The holiday season and all of its festivities and traditions will soon be upon us.
The countdown is on to when your home will be strewn with tinsel and lights, your tree will be overrun with gifts and there might even a stocking hung with your name on it. Most importantly, your loved ones will be home waiting for you.
If you work at sea, staying safe guarantees you can be home for the holidays this year.
It’s a tale as old as time for those in industries heavily focused on manual labour to roll their eyes and scoff at anyone involved in occupational health and safety. Maybe it’s a knee jerk reaction humans have, not wanting to be told something “they already know.”
So why, if we already know it all, has Canada seen 19 deaths in the fishing industry between 2020 and 2022?
Some accidents are, of course, just that — accidents. Other incidents, however, can be chalked up to a weak link in the safety chain.
One of the first steps in strengthening this safety chain is to identify your weak links and fix them. While you may think you know what to do in case of a fire or a man overboard situation or a flood, the difference between knowing what to do and practising what to do is vast. Drills are there for just that — drilling this kind of information into one’s head, until the right course of action is nearly second nature.
Fish Safe NS claims that in a perfect world, where safety is at the forefront of everyone’s mind, every fishing vessel in Canada would run through their emergency drills monthly, with a special emphasis on them during the start of a season or when a new crew member is brought aboard.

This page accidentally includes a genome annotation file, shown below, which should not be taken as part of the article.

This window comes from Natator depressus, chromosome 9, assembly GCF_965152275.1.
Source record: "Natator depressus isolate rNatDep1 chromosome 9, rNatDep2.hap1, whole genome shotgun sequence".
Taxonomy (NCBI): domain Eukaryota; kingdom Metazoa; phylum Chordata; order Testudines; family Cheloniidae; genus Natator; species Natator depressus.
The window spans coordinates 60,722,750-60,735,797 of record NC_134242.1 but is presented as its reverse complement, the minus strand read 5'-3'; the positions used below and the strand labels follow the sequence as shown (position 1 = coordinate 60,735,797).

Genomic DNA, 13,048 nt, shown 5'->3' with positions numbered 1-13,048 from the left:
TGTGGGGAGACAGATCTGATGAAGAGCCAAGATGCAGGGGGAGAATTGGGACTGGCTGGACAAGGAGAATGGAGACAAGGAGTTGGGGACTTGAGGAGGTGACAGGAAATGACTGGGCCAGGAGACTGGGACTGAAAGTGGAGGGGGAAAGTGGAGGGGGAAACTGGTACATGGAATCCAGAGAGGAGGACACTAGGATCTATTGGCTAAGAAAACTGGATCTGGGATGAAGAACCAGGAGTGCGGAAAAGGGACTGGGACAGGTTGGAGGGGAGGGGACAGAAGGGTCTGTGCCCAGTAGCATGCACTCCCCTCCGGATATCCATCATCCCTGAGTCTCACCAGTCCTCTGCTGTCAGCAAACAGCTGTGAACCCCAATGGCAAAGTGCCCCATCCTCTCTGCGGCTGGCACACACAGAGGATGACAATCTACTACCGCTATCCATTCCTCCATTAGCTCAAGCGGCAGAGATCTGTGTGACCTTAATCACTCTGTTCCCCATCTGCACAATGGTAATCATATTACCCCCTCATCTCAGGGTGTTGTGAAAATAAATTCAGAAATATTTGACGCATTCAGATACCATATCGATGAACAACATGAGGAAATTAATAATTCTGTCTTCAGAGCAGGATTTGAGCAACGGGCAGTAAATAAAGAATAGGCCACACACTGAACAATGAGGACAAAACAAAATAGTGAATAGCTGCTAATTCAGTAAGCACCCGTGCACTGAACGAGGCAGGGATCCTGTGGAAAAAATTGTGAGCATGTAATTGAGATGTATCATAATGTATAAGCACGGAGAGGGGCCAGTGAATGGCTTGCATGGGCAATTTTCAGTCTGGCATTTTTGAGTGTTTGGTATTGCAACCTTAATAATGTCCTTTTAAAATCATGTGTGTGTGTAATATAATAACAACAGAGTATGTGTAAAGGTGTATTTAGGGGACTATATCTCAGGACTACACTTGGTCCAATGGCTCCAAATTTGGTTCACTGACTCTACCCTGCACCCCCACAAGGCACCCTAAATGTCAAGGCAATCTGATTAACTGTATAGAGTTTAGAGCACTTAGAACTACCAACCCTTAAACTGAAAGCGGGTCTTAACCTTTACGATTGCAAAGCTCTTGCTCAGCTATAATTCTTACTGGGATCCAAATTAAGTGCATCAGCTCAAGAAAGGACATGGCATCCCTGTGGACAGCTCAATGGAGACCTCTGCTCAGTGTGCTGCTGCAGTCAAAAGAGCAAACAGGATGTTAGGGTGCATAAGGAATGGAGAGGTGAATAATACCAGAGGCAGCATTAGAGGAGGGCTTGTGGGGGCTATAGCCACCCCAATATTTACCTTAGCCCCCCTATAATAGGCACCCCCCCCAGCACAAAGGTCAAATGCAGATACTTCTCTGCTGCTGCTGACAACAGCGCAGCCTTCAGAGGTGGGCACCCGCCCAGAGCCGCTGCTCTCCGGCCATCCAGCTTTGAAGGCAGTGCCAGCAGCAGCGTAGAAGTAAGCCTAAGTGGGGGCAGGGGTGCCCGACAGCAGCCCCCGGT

“From a Fish Safe NS perspective, we would recommend doing drills once a month and anytime a new crew member is introduced,” said Fish Safe NS Executive Director, Dylan Buchanan.
“The more practice, the better, which ensures the crew knows their muster station, safety procedures, where all safety gear is and how to use all their gear.”
Speaking of gear, having it inspected, knowing where it is and knowing how to use it is a must. While you may know how to put on a survival suit, for example, practicing getting it on efficiently is also important for when emergencies happen. Knowing all of your fire extinguishers work as expected can make all the difference. Knowing where the EPIRB is on your ship and whether it is registered can be the difference between life and death if emergency services need to find you.
Everyone on your boat should also be CPR certified. While it may make sense on paper that you only need one crew member to be properly certified, what happens if that designated crew member is the one who is incapacitated? When it comes to CPR training, it is better to have it and not need it then need it and not have it.
Finally, wear your PFD.
While there has been an encouraging uptick in PFD compliance in recent years, we all know that not 100 per cent of people aboard a vessel are eager to don this simple, but potentially lifesaving gear. Fish Safe NS has highlighted this issue as one of their greatest hurdles to overcome when it comes to occupational health and safety.
“We’ve seen it improve over the years. It’s not really where it needs to be. Obviously, it needs to be at 100 per cent. I don’t know if we’ll ever get there, but that’s where the goal should be,” said Buchanan.
While this time of year stresses the importance of togetherness, family and others that we hold near-and-dear, there isn’t a single day in our lives where those we hold close don’t want to see us come home safe and sound at the end of the day. For their sakes, if not yours, practice safety on the water every single day.